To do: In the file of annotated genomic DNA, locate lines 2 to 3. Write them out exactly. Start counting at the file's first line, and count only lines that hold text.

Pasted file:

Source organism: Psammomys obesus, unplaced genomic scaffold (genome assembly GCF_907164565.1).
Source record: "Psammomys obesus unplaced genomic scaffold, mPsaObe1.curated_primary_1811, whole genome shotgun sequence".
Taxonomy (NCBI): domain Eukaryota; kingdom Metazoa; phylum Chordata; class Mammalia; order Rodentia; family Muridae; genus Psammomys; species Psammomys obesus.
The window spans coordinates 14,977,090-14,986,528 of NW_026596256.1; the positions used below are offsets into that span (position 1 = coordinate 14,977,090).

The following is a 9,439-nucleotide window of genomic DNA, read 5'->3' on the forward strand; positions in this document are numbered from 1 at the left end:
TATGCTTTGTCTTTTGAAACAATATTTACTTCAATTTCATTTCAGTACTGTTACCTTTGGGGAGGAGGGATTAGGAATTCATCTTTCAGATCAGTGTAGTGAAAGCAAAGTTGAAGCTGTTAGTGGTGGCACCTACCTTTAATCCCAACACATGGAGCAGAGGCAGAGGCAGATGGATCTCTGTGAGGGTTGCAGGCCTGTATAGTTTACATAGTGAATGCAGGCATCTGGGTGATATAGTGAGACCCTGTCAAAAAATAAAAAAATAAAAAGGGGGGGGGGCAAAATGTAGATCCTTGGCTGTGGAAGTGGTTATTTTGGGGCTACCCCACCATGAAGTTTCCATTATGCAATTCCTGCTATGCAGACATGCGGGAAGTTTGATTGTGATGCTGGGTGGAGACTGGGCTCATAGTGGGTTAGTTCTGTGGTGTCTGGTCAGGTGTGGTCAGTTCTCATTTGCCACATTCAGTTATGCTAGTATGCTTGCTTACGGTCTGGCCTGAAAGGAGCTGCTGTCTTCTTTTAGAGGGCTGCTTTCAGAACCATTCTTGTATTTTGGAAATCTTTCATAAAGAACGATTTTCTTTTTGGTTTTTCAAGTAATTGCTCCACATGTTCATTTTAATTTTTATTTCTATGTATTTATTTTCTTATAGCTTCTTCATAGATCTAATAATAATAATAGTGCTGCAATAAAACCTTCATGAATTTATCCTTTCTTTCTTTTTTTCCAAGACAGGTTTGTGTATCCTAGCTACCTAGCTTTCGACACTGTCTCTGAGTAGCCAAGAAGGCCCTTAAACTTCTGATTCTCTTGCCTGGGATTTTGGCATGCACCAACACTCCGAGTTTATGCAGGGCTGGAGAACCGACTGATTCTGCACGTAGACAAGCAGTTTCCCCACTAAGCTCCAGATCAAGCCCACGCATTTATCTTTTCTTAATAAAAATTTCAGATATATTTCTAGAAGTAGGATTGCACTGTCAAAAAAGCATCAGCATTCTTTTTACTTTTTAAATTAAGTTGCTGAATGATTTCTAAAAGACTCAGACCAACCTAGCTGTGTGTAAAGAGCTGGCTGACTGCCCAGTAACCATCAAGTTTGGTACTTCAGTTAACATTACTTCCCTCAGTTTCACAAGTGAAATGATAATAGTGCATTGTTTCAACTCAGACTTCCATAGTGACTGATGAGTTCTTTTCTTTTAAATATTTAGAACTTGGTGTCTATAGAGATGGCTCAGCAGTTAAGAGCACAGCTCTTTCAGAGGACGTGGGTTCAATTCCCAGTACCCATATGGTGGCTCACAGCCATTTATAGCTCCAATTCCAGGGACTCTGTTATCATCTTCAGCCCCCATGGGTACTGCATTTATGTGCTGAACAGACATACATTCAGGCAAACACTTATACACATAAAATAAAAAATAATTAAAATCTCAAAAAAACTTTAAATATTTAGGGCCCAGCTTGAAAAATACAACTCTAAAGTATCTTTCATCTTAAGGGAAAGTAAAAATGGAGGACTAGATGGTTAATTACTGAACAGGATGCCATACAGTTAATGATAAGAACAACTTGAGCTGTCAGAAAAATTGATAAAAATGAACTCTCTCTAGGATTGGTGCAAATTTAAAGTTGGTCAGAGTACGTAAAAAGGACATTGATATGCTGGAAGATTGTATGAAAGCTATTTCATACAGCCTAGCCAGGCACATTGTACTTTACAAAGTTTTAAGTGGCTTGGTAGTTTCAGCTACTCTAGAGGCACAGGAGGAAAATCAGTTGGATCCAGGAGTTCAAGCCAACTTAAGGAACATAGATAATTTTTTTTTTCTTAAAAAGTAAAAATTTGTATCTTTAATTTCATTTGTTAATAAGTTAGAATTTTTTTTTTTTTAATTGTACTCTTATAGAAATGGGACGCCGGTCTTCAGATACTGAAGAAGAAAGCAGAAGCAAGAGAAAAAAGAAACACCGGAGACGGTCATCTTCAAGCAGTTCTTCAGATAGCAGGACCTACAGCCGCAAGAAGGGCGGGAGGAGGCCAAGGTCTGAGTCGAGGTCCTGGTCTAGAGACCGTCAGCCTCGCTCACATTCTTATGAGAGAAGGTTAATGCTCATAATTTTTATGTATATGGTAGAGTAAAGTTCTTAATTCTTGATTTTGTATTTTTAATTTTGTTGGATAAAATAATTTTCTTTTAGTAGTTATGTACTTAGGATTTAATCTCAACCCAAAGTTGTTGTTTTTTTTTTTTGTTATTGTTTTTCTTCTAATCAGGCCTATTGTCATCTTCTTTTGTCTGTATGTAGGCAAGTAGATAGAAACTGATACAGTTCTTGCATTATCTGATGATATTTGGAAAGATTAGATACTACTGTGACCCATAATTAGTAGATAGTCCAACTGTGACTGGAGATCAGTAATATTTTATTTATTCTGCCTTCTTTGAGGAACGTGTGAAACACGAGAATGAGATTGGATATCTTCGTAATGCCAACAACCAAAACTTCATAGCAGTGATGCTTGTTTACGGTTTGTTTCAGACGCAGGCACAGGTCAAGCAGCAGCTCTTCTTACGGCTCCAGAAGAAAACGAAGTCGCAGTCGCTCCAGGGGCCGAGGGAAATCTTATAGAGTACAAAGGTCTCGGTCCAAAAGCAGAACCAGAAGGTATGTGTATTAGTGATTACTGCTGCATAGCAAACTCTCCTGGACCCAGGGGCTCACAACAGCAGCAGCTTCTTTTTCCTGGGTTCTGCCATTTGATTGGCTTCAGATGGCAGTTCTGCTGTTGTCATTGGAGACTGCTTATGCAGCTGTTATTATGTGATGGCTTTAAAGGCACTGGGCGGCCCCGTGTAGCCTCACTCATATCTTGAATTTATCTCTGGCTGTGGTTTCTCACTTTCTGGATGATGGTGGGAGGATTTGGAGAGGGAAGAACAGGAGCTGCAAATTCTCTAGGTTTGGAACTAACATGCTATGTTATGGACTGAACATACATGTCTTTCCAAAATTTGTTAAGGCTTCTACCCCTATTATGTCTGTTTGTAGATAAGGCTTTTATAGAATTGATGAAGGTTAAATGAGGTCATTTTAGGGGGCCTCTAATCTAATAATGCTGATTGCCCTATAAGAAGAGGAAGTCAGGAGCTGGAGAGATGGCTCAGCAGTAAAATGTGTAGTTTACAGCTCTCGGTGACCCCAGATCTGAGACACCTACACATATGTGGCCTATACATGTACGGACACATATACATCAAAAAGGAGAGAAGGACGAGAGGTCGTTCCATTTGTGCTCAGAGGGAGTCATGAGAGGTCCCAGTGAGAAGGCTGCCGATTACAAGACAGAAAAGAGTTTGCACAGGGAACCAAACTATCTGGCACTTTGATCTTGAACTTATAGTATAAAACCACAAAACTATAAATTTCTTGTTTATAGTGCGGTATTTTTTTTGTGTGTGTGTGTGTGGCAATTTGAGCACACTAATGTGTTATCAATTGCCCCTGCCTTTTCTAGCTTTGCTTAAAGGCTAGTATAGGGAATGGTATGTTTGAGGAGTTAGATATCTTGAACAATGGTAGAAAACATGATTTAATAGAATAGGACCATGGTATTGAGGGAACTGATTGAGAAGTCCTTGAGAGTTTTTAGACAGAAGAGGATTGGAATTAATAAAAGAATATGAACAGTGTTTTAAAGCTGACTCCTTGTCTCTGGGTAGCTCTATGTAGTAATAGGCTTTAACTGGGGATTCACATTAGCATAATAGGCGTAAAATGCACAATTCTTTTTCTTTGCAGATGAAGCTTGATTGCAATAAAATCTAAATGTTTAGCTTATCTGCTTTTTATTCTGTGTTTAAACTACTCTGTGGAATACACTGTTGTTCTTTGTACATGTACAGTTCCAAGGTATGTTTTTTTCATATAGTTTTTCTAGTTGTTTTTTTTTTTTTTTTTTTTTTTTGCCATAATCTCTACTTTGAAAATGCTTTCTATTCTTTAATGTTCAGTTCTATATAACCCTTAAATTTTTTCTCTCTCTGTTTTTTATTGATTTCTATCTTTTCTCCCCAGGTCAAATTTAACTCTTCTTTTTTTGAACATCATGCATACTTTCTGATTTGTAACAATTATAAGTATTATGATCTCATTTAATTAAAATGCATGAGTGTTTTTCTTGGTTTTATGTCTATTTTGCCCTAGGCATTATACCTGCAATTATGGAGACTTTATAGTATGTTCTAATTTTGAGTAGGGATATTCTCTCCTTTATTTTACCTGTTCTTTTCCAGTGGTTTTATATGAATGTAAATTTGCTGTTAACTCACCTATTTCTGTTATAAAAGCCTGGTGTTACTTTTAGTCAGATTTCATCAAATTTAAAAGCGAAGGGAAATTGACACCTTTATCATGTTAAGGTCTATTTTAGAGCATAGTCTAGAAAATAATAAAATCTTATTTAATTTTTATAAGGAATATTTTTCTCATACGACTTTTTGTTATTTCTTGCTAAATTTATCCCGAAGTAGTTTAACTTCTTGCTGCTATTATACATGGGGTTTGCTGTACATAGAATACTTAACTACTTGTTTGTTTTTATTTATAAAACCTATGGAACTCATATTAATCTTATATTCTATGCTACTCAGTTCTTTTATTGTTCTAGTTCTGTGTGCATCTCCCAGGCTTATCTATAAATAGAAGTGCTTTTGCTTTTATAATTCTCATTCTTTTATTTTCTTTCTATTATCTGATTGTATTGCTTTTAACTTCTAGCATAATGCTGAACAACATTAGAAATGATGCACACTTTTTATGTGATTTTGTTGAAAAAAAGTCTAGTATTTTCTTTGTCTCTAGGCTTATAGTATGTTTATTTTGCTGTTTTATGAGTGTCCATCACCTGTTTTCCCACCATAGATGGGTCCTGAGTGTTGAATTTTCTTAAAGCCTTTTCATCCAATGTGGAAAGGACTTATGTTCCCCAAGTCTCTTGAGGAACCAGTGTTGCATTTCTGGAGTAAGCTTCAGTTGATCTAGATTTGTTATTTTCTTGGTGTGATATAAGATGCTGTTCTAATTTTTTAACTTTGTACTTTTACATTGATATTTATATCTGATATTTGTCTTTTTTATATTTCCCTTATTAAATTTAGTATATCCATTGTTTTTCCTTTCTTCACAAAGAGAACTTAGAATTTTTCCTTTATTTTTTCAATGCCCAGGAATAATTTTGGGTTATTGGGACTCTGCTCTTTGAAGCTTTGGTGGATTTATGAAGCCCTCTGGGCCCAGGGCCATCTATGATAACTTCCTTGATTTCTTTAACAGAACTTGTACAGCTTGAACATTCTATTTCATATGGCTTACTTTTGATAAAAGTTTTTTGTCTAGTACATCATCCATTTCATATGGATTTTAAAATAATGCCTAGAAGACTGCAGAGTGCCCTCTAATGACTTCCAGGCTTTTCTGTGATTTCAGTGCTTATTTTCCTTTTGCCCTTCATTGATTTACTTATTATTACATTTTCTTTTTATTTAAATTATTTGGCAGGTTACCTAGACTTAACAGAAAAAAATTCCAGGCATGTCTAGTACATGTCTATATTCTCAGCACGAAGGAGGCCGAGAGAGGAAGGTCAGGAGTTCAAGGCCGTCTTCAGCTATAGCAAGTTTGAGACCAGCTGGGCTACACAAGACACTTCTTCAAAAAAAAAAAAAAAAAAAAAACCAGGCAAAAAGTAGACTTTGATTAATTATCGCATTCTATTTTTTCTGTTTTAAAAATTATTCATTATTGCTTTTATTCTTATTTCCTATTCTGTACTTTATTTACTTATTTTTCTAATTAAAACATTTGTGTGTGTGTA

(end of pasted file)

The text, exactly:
Source record: "Psammomys obesus unplaced genomic scaffold, mPsaObe1.curated_primary_1811, whole genome shotgun sequence".
Taxonomy (NCBI): domain Eukaryota; kingdom Metazoa; phylum Chordata; class Mammalia; order Rodentia; family Muridae; genus Psammomys; species Psammomys obesus.